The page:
“Unistellar’s Odyssey introduces a new era of smart telescopes, breaking down the barriers that previously kept the wonders of the universe out of reach for many,” said Laurent Marfisi, CEO and cofounder of Unistellar, in a statement. “It’s about making the emotion and exploration of outer space accessible to all, transporting users millions of light-years away with ease and excitement.”
The Odyssey encompasses a suite of innovations, with two key technologies spearheading its intuitive functionality. The collaboration with Nikon has birthed the Nikon High Precision Optics, ensuring seamless and effortless astronomical observations without the need for manual adjustments. This mirror telescope guarantees precision and clarity in exploring the cosmos, Unistellar said.
Adding to this is the Stellar Autofocus, a system powered by an intelligent algorithm and dedicated motorized sensor. This feature maintains sharpness during the voyage to celestial objects millions of light-years away, promising unparalleled clarity in observation, Unistellar said.
Marchis is excited about the progress.
“This is the kind of telescope that we were dreaming about doing, but all these technological developments are not something you do in a day,” he said. “The second generation is taking advantage of the experience. We’re not a newcomer in the field of astronomy now. We’ve been around since 2017. So we’ve learn a lot. We have a huge community of more than 10,000 people working with and using our telescope. So we get a lot of feedback from them. And we implemented some of the key complaints about the telescope in this new industrial is new new generation telescope.”
One of Odyssey’s standout features is the Multi-Depth Technology, a proprietary innovation that allows the telescope to transition effortlessly between observing nearby planets like Jupiter, with its Great Red Spot and atmospheric bands, to the distant marvels like the Whirlpool Galaxy, situated twenty-three million light-years away.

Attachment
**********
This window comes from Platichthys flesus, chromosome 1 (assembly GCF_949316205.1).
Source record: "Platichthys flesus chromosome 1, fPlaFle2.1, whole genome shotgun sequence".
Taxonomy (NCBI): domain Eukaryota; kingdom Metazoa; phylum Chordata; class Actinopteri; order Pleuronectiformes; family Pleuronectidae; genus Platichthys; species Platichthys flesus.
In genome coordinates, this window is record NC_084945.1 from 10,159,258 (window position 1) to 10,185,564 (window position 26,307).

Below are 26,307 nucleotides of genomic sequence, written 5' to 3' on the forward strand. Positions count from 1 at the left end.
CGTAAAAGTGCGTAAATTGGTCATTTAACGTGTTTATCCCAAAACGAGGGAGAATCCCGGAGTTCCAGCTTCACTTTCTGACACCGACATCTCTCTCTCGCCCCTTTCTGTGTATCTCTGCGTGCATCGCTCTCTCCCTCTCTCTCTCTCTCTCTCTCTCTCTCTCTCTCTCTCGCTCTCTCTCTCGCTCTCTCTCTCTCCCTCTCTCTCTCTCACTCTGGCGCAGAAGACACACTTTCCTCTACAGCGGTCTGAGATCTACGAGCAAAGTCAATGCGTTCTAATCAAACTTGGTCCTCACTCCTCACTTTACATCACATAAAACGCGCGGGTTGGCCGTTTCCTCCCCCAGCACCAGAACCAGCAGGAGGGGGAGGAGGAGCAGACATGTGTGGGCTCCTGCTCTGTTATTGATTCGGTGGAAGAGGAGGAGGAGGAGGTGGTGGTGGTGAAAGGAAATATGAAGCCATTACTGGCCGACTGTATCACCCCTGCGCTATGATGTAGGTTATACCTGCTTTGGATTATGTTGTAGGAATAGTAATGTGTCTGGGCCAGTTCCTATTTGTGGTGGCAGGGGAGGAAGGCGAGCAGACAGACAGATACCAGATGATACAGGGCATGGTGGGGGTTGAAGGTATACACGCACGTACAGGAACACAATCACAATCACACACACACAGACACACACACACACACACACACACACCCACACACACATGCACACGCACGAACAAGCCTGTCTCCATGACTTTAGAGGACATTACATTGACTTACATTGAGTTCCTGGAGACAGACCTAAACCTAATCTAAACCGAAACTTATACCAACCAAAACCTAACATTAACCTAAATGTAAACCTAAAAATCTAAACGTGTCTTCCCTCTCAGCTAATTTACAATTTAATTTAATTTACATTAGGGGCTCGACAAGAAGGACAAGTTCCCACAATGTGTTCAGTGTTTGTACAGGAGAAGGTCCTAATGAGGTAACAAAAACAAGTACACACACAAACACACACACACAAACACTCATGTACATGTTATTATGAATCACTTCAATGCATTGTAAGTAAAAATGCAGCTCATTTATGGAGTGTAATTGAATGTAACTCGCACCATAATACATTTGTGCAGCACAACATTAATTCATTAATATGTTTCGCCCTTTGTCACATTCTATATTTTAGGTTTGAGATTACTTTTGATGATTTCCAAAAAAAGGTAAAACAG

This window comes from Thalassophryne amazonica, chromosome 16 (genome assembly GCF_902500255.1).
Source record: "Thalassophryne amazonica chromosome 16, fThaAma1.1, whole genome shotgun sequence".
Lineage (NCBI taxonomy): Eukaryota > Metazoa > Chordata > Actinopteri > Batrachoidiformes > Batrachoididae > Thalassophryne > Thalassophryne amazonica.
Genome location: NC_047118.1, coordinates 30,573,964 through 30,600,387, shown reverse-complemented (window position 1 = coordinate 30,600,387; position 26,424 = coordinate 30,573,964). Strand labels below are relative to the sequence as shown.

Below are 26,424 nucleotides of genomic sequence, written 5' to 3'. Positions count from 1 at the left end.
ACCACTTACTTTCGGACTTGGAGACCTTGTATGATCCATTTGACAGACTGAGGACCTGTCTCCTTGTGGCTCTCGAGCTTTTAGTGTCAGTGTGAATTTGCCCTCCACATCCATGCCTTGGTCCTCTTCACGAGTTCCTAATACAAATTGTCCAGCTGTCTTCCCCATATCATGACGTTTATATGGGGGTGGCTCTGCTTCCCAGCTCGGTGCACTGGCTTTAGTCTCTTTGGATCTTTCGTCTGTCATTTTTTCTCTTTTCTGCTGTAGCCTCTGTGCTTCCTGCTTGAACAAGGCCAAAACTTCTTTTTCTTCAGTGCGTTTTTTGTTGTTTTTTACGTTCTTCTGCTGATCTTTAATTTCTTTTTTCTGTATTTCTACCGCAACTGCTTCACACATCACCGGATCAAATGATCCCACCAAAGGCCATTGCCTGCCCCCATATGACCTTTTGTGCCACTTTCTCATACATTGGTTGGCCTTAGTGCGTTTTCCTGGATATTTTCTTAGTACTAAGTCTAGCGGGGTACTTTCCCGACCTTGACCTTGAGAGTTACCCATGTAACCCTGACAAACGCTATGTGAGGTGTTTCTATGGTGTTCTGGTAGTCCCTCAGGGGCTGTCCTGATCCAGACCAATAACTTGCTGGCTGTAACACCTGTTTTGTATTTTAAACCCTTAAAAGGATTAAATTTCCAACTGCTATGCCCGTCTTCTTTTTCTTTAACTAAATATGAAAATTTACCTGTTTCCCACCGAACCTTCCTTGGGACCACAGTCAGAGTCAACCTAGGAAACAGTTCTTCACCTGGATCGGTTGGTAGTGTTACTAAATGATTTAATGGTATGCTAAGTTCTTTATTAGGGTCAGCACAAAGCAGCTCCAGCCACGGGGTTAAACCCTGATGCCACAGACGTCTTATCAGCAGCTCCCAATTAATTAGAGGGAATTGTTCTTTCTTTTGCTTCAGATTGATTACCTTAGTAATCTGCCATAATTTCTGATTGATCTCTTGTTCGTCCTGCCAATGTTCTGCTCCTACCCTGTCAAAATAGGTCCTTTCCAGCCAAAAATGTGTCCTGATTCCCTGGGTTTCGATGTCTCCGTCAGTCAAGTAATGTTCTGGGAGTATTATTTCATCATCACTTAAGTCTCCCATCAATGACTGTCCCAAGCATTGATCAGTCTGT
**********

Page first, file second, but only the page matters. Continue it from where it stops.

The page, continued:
Compact, lightweight (at 8.8 pounds), Odyssey synchronizes seamlessly with the Unistellar app. The app transforms smartphones or tablets into intelligent celestial guides, presenting the best celestial objects for observation, delivering comprehensive information, and facilitating shared observations with friends and family, Unistellar said.
The Odyssey Pro has a Nikon eyepiece with slightly better resolution at 4.1 megapixels compared to around three megapixels. Marchis said some people will likely have a preference for the eyepiece, while others may prefer the smart device — iPhones or iPads or Android devices — for group viewing.
The Odyssey’s size weight is considerably smaller than the first generation. It’s easier to set up in a backyard to take to your friends’ houses.
“The goal has been to do the telescope which has the technology to allow people to enjoy observing and getting the best from where they are observing, even from cities,” Franck said. “We have developed technologies, in partnership with Nikon High Precision Optics, to have the mirror perfectly aligned during the manufacturing. So when you get it at home, it’s perfectly aligned.”
The aim was to get stable vertical alignment so the telescope wouldn’t fall out of focus with slight motion. It will also focus on stars on its own. There’s also a powerful computer inside the microscope which can do some data analysis in real time.
“It’s something that I’ve been dreaming about,” Marchis said. “This one will focus itself as it looks into the sky.”
Pricing and availability
Unistellar’s Odyssey comes in two models: the Odyssey, priced at $2,500, offering an experience using tablets and phones; and the Odyssey Pro, priced at $4,000 which elevates immersion through the Nikon Eyepiece Technology digital eyepiece co-developed with Nikon.
For the ultimate enthusiast, the Odyssey Pro Red Edition, retailing at $4,500, signifies a spirit of space exploration, sporting a red hue inspired by its groundbreaking technology.
Both the Odyssey and Odyssey Pro are now available for purchase on Unistellar’s website and select resellers. Unistellar will showcase the Odyssey alongside Nikon at CES Las Vegas 2024, from January 9 to 12 (LVCC booth, Central Hall – 18724).
Unistellar has partnered with NASA and the SETI Institute to create a one-of-a-kind citizen science program. Its users are routinely rewarded for their participation with their own discoveries, as confirmed by a March 2023 article in the leading scientific journal Nature.
“This is all part of the Unistellar ecosystem,” Marchis said. “We’re trying to make sure that the citizen astronomers enjoy the sky. That’s the goal is really to enjoy the dark sky, not having to do fine tuning. We have a computer on board that does analysis itself.”